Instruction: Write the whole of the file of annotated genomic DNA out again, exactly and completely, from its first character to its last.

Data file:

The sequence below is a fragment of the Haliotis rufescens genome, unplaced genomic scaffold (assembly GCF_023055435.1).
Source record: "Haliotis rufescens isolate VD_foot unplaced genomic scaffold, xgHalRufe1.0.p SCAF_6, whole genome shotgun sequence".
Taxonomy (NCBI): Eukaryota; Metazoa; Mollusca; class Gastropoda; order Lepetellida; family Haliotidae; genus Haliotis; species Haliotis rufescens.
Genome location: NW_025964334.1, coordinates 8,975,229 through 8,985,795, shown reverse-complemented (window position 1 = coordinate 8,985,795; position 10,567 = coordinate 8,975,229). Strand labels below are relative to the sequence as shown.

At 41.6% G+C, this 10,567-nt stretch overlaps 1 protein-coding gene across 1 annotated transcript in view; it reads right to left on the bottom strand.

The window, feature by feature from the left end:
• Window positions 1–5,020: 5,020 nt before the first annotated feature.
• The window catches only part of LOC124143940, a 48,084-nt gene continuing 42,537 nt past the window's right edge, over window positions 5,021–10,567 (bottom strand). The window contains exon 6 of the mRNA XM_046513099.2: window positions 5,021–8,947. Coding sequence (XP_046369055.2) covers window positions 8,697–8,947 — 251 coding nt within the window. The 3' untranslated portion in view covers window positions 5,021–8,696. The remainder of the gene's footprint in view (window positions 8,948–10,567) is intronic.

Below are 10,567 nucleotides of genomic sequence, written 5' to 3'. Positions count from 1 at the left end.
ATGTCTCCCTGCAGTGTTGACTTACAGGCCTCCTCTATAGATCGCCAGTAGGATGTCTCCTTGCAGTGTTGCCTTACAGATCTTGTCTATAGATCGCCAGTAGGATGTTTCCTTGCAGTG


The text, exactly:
The sequence below is a fragment of the Haliotis rufescens genome, unplaced genomic scaffold (assembly GCF_023055435.1).
Source record: "Haliotis rufescens isolate VD_foot unplaced genomic scaffold, xgHalRufe1.0.p SCAF_6, whole genome shotgun sequence".
Taxonomy (NCBI): Eukaryota; Metazoa; Mollusca; class Gastropoda; order Lepetellida; family Haliotidae; genus Haliotis; species Haliotis rufescens.
Genome location: NW_025964334.1, coordinates 8,975,229 through 8,985,795, shown reverse-complemented (window position 1 = coordinate 8,985,795; position 10,567 = coordinate 8,975,229). Strand labels below are relative to the sequence as shown.

At 41.6% G+C, this 10,567-nt stretch overlaps 1 protein-coding gene across 1 annotated transcript in view; it reads right to left on the bottom strand.

The window, feature by feature from the left end:
• Window positions 1–5,020: 5,020 nt before the first annotated feature.
• The window catches only part of LOC124143940, a 48,084-nt gene continuing 42,537 nt past the window's right edge, over window positions 5,021–10,567 (bottom strand). The window contains exon 6 of the mRNA XM_046513099.2: window positions 5,021–8,947. Coding sequence (XP_046369055.2) covers window positions 8,697–8,947 — 251 coding nt within the window. The 3' untranslated portion in view covers window positions 5,021–8,696. The remainder of the gene's footprint in view (window positions 8,948–10,567) is intronic.

Below are 10,567 nucleotides of genomic sequence, written 5' to 3'. Positions count from 1 at the left end.
ATGTCTCCCTGCAGTGTTGACTTACAGGCCTCCTCTATAGATCGCCAGTAGGATGTCTCCTTGCAGTGTTGCCTTACAGATCTTGTCTATAGATCGCCAGTAGGATGTTTCCTTGCAGTG